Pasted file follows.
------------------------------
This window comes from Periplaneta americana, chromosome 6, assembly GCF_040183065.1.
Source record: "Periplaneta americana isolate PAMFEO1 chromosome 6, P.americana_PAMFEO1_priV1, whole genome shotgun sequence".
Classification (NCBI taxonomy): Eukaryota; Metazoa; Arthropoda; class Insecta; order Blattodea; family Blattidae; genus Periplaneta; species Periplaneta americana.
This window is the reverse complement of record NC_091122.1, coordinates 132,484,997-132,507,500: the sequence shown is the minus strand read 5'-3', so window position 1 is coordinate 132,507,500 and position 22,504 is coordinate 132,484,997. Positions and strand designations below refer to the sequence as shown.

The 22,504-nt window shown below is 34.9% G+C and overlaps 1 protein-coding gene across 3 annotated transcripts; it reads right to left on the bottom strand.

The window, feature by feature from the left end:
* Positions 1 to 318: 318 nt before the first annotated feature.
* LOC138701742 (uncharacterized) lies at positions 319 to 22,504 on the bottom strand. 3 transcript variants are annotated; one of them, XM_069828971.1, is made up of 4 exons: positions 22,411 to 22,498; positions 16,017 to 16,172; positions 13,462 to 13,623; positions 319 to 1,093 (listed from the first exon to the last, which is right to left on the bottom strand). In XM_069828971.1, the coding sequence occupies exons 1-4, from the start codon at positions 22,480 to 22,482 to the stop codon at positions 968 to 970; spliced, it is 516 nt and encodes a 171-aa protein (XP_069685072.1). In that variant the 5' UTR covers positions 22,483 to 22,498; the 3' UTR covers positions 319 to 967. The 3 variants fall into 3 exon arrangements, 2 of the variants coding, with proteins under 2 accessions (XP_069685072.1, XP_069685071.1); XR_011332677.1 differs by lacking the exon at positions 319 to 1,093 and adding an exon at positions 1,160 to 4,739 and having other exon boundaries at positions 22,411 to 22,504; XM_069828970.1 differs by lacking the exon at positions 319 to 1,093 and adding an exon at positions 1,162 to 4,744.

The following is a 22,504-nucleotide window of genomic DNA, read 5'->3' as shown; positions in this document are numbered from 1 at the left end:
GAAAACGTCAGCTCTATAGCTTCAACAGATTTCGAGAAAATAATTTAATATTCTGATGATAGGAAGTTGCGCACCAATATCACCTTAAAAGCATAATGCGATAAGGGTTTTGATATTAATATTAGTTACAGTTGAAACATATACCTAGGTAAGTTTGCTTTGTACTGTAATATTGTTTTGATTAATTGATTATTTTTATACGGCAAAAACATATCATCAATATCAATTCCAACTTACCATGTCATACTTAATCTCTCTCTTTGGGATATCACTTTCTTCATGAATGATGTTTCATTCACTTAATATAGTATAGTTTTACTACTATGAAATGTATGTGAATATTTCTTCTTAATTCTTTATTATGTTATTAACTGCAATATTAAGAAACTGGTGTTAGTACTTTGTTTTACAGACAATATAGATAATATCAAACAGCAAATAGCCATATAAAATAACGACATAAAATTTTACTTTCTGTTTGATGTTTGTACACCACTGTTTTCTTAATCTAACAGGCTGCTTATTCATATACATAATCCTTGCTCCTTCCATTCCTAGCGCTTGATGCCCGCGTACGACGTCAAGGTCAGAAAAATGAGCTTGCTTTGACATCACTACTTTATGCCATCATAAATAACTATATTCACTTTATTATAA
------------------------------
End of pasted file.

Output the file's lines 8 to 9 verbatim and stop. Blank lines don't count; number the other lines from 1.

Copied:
* LOC138701742 (uncharacterized) lies at positions 319 to 22,504 on the bottom strand. 3 transcript variants are annotated; one of them, XM_069828971.1, is made up of 4 exons: positions 22,411 to 22,498; positions 16,017 to 16,172; positions 13,462 to 13,623; positions 319 to 1,093 (listed from the first exon to the last, which is right to left on the bottom strand). In XM_069828971.1, the coding sequence occupies exons 1-4, from the start codon at positions 22,480 to 22,482 to the stop codon at positions 968 to 970; spliced, it is 516 nt and encodes a 171-aa protein (XP_069685072.1). In that variant the 5' UTR covers positions 22,483 to 22,498; the 3' UTR covers positions 319 to 967. The 3 variants fall into 3 exon arrangements, 2 of the variants coding, with proteins under 2 accessions (XP_069685072.1, XP_069685071.1); XR_011332677.1 differs by lacking the exon at positions 319 to 1,093 and adding an exon at positions 1,160 to 4,739 and having other exon boundaries at positions 22,411 to 22,504; XM_069828970.1 differs by lacking the exon at positions 319 to 1,093 and adding an exon at positions 1,162 to 4,744.

The following is a 22,504-nucleotide window of genomic DNA, read 5'->3' as shown; positions in this document are numbered from 1 at the left end: